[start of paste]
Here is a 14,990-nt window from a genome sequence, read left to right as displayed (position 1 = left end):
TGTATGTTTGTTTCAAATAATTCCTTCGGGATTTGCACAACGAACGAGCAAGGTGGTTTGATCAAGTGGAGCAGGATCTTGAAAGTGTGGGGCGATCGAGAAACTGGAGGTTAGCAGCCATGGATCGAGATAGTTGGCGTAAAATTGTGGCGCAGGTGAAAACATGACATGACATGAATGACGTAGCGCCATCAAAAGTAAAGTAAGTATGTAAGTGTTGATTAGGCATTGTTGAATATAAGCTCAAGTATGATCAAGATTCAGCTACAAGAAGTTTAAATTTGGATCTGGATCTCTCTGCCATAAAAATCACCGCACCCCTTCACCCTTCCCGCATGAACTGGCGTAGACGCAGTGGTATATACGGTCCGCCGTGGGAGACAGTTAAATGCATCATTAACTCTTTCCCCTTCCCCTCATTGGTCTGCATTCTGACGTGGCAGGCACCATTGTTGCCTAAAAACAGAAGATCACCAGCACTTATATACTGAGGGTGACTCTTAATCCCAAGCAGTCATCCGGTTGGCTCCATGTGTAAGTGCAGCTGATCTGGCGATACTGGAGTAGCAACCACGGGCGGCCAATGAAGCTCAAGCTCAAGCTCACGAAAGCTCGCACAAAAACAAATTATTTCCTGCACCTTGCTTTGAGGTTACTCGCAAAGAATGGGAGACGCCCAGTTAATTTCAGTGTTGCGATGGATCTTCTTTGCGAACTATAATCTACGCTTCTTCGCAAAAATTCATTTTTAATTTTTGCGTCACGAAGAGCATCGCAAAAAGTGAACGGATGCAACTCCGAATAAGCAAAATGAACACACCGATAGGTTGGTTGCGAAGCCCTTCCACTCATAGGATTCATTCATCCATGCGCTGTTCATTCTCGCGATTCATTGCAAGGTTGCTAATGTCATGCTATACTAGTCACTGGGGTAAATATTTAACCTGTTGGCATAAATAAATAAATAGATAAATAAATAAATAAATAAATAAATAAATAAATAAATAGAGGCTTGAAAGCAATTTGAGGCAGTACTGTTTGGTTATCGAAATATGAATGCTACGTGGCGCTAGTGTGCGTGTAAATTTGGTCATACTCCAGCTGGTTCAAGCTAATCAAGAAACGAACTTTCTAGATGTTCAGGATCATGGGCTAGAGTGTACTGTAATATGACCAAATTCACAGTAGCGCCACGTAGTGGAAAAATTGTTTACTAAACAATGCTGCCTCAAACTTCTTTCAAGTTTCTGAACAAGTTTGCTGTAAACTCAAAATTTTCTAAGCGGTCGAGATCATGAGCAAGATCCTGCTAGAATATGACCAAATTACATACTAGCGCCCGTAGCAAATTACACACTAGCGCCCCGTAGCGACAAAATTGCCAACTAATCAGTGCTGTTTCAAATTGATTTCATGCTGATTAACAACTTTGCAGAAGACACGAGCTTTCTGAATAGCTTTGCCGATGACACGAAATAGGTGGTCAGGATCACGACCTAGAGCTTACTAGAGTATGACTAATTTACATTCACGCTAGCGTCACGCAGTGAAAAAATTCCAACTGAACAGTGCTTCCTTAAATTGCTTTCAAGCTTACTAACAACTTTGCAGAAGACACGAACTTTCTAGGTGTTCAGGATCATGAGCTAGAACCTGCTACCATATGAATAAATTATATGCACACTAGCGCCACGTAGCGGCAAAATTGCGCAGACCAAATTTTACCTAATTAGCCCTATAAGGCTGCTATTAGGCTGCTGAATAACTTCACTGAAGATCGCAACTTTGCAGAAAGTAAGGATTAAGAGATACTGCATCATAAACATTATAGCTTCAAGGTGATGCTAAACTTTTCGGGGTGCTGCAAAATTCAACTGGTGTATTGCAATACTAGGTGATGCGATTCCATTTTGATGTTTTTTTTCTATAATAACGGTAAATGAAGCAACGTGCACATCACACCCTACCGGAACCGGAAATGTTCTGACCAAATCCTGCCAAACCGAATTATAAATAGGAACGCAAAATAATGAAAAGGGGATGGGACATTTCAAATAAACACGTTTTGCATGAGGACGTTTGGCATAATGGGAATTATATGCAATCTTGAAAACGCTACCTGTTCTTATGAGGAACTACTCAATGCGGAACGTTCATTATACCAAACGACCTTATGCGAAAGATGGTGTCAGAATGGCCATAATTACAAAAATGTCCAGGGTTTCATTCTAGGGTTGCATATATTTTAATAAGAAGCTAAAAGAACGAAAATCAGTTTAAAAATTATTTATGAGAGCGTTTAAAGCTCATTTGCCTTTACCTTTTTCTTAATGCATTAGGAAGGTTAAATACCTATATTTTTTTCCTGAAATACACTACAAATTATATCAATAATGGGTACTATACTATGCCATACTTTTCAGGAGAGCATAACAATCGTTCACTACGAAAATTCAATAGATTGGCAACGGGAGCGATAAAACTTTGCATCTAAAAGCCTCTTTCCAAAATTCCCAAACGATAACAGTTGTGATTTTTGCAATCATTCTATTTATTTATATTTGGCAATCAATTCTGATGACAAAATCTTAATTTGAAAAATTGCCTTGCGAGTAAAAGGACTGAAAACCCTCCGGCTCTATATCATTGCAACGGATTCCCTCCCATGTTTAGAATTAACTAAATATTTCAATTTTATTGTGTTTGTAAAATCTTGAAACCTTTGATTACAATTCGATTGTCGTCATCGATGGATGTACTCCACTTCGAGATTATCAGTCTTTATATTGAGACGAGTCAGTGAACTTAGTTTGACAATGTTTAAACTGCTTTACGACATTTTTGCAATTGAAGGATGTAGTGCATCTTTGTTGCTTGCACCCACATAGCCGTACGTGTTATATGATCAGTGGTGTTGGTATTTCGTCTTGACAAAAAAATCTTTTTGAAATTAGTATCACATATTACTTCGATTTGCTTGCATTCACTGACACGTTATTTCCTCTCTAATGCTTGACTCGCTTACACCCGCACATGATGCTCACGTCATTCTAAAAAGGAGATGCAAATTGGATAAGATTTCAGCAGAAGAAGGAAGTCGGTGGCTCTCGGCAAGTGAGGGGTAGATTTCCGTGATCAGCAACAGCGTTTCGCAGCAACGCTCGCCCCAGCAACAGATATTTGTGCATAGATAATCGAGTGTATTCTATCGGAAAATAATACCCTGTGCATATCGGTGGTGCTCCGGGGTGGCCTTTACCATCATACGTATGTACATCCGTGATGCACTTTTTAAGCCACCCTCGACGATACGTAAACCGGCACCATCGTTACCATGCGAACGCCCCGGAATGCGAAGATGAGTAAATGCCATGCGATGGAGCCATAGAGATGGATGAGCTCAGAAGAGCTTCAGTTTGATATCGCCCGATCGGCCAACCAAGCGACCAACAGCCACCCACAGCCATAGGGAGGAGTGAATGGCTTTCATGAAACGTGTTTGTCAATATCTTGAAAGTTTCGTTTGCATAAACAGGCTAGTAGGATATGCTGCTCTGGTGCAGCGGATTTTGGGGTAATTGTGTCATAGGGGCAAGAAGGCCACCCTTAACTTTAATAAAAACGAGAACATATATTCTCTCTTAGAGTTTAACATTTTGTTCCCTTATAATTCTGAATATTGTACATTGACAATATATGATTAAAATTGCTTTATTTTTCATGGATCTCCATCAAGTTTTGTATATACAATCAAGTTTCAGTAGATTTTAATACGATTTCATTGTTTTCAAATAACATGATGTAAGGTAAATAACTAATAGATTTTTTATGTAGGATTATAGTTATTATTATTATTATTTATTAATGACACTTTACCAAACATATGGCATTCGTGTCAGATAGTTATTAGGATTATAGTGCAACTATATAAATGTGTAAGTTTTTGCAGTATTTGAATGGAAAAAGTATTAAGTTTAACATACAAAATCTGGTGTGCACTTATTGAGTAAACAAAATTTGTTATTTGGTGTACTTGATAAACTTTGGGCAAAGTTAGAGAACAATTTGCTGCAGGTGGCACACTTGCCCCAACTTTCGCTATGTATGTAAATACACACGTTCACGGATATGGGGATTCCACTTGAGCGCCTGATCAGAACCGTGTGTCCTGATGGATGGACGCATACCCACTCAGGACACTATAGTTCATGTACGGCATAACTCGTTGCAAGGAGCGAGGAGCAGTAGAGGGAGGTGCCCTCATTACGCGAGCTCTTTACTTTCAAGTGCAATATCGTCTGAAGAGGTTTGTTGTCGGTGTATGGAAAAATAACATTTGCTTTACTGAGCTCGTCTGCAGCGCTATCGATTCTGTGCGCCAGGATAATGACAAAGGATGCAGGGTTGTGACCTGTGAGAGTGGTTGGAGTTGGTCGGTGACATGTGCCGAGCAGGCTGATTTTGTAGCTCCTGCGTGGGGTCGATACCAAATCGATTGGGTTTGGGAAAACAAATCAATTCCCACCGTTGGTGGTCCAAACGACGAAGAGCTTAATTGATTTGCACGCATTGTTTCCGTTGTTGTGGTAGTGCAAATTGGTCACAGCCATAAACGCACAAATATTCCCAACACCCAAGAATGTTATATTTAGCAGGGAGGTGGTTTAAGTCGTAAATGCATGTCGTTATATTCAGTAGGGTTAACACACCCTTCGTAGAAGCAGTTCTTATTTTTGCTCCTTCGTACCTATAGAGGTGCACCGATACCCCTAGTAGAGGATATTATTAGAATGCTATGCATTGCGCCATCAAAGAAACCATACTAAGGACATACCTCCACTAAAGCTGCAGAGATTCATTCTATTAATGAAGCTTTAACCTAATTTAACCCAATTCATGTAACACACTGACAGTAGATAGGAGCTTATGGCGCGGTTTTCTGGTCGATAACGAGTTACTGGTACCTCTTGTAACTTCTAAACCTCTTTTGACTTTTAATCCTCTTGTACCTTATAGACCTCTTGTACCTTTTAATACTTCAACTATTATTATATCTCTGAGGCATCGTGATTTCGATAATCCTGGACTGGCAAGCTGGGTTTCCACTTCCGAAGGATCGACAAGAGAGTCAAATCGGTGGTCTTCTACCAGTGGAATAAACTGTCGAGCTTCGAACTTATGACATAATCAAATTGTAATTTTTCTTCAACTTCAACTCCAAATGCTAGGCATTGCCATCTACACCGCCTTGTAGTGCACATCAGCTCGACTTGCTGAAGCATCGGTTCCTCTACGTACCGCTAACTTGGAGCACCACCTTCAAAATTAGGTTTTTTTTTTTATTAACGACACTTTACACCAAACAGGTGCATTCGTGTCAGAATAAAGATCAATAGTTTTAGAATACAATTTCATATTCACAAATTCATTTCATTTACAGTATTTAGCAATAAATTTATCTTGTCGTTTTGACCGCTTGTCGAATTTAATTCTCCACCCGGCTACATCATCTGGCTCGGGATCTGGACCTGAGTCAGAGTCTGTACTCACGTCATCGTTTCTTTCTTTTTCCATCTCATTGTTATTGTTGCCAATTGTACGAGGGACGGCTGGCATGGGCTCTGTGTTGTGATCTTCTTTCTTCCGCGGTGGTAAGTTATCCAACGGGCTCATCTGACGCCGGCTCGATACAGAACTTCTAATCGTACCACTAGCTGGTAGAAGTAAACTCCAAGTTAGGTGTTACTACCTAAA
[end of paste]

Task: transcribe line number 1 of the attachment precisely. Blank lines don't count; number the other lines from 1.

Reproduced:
Here is a 14,990-nt window from a genome sequence, read left to right as displayed (position 1 = left end):